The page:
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Economic Gap Between Chinese Men and Women Is Narrowest in the World
Source:Chinese Women's Research Network | Release Date:2017-7-13-
Title: Economic Gap Between Chinese Men and Women Is Narrowest in the World
Source: National Business Daily
Release Date: July 13, 2017
Keyword: economy, gap, men, women

An article titled 'Well Educated, Single Women in Their Late 20s Are Called 'Leftover Women' in China,' which was recently published on Quartz, a US-based financial website, has recently captured the attention of the public.

The author, Daisy Guo, said in her article that when she was in a taxi in UAE, a kind-heated Bangladeshi driver eagerly showed her several wedding pictures of his 13-year-old daughter on his mobile phone.

When the man learned that the author was still single at the age of 28, he made no effort to hide his surprise and said, "You must be old for an unmarried woman in China, right? Hurry up, find a man and get married!"

Maybe young women were destined to be housewives only in ancient China, which symbolizes their success or not. But now, taking care of the family is no longer the only choice for women.

The expression - 'leftover women' was included in the Language Situation in China: 2006, which was issued by China's Ministry of Culture in 2007. It refers to women who remain single at around 27 years old, a socially-recognized marriageable age.

However, among those who were born in the 1980s, the proportion of 'leftover men' and 'leftover women' is 136:100, indicating that it is men, not women, who are left over by society.

At present, there are nearly 200 million single people in China. Of which, men outnumber women by 33.66 million.

Economic Gap Between Chinese Men and Women Is Narrowest in the World

In the article, the author wrote, "When it comes to cities alone (especially big cities), there are more unmarried women than single men. The more developed a city is, the more unmarried women it has, as the urban development level is inversely proportional to the ratio between unmarried men and women."

The author cited an instance in Shanghai, the number of bachelors only accounts for a quarter of single women, most of whom are aged between 30-35.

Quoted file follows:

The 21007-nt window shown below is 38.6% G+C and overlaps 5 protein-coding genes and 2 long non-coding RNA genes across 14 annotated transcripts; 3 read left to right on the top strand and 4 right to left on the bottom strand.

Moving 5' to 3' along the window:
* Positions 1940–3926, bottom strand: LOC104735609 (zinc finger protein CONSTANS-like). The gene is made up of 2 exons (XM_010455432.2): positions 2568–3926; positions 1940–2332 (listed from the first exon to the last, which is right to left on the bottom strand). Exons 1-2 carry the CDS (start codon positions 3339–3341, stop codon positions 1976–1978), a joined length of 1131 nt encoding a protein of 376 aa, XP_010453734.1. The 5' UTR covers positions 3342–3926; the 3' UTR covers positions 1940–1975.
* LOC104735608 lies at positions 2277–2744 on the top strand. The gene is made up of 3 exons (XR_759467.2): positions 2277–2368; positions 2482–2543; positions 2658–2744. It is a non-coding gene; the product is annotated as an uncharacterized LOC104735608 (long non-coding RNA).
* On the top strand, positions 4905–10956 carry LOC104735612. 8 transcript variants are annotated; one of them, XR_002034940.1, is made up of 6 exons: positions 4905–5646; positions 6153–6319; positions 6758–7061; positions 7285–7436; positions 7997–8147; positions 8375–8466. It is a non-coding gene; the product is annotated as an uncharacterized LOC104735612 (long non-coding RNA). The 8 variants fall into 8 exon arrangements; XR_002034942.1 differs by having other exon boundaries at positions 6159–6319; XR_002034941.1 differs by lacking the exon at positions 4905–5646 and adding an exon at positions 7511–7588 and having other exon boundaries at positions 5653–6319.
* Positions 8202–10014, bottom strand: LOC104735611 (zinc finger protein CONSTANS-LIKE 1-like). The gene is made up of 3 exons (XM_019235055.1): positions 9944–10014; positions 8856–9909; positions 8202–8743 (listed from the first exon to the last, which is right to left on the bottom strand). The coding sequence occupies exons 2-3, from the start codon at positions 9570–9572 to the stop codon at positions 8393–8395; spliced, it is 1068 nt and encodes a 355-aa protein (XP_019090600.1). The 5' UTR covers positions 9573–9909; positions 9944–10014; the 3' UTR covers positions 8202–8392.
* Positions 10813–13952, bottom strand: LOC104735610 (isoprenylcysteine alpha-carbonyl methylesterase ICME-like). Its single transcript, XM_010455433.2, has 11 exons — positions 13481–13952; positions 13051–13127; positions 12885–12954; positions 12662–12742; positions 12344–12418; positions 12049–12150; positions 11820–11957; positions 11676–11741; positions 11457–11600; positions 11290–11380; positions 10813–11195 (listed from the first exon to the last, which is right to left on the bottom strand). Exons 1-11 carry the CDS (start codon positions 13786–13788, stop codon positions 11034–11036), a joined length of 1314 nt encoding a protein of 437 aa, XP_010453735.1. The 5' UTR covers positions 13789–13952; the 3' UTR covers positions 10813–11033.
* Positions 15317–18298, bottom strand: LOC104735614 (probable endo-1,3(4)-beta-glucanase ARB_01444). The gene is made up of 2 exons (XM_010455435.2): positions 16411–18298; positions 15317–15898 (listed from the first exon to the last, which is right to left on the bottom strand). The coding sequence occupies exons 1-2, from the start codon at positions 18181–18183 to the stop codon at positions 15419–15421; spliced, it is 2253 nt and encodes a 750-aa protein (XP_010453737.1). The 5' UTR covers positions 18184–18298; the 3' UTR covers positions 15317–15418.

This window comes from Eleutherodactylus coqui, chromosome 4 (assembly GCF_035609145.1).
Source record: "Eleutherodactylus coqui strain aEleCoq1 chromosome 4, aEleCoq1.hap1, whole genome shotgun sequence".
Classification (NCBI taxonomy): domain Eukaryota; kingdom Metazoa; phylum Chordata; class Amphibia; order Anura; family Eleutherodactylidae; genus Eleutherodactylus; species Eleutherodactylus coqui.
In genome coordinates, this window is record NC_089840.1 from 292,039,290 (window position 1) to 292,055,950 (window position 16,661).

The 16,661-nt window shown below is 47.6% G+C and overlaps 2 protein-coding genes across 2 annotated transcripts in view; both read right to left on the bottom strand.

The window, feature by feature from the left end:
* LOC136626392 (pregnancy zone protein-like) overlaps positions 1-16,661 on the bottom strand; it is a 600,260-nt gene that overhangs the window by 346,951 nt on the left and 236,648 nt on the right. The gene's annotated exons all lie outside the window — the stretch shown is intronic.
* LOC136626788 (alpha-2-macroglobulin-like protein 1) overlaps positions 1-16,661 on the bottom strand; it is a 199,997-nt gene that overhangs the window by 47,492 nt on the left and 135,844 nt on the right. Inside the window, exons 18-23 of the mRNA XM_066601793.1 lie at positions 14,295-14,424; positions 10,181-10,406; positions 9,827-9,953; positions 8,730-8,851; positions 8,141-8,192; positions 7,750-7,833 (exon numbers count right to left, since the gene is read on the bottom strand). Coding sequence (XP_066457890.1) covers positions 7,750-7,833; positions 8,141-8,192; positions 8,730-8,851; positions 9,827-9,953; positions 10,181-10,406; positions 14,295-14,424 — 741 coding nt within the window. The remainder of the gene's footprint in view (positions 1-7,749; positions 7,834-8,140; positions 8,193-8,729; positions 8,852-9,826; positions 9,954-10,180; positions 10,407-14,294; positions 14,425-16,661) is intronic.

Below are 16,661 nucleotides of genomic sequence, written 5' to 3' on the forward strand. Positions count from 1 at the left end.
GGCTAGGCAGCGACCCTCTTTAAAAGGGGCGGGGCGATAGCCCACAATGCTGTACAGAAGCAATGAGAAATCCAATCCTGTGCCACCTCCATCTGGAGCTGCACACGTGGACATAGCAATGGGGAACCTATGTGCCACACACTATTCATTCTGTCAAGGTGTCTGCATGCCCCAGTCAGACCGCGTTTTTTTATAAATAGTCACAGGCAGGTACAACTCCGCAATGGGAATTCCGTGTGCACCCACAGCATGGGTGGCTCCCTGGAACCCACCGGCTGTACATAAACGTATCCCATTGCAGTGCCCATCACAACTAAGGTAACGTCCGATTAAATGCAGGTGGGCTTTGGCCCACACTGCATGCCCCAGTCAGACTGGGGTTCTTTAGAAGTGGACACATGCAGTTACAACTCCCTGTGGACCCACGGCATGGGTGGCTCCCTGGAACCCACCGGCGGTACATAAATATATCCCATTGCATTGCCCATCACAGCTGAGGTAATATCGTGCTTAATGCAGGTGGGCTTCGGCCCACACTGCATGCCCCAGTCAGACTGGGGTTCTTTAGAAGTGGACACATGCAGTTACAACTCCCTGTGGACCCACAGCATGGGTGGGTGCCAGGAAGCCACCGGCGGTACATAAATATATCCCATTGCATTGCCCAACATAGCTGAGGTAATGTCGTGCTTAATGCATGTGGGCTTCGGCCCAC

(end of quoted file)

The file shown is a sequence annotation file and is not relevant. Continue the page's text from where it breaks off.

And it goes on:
In cities, 'leftover women' are normally well educated with a high income. Thanks to women's liberation movements, women are equal to men in terms of education.

The number of female university students has outnumbered that of men since 2008, although male students' population base is much larger than women's. At the same time, the proportion of women's employment is on the increase as well. Therefore, the author concluded that from an economic perspective, the gap between Chinese men and women is the narrowest in the world.

It is worth noting that women's salaries are generally lower than that of men's and the gender wage pay is gradually expanding in China.

According to the Report on China's Population and Labor released by the Chinese Academy of Social Sciences (CASS) in 2016, among China's urban employed population, the average wage of women was about 77.5 percent of that of men in 1990, while the percentage was dropped to 65.8 percent in 2010.

Nearly 70% of Women in Cities Possess Their Own Houses

In 2016, about 42.6 percent of female respondents' salary increased and 27.8 percent felt satisfied with their current income, according to the Annual Report on Chinese Women's State of Life, jointly produced recently by the China Family Culture Research Society and Social Sciences Academy Press (China), as well as other institutions.

The report also indicated that 69.6 percent of surveyed women possess their own property.

In addition, "rising prices and high cost of living", "air and environment pollution" and "low personal and family income" were the top three worries among surveyed women, according to the report.

'Leftover Women' in China Can Be Independent, Confident and Free

A controversial advertisement ‘Marriage Market Takeover’, which was filmed by Swedish director Anna Qvennerstedt, was also mentioned in Daisy Guo's article.

The movie got more than 400,000 hits on social media when it hit the big screen, because it reflects the real relations between the majority of 'leftover women' and their parents.

In the movie, parents keep up the idle chatter for their daughters' marriage, fearing that they might become "leftovers". But these highly successful daughters refuse to compromise.

At last, the parents take their daughters to a "matchmaking corner", in which they see bold declarations from women who are proud to be single. These parents finally begin to understand and support their daughters' decisions.

In the author's opinion, 'leftover women' with a good education and high income are quite able to be independent, confident and free. They have extensive knowledge, successful careers and a high social status. As famous Chinese writer Qian Zhongshu said in his novel "Fortress Besieged", "marriage is like a fortress besieged: those who are outside want to get in and those who are inside want to get out". To be single should not always be a negative decision. Therefore, women should be encouraged to raise their consciousness rather than getting married blindly so that they can define their happiness and pursue the lifestyle by themselves. 

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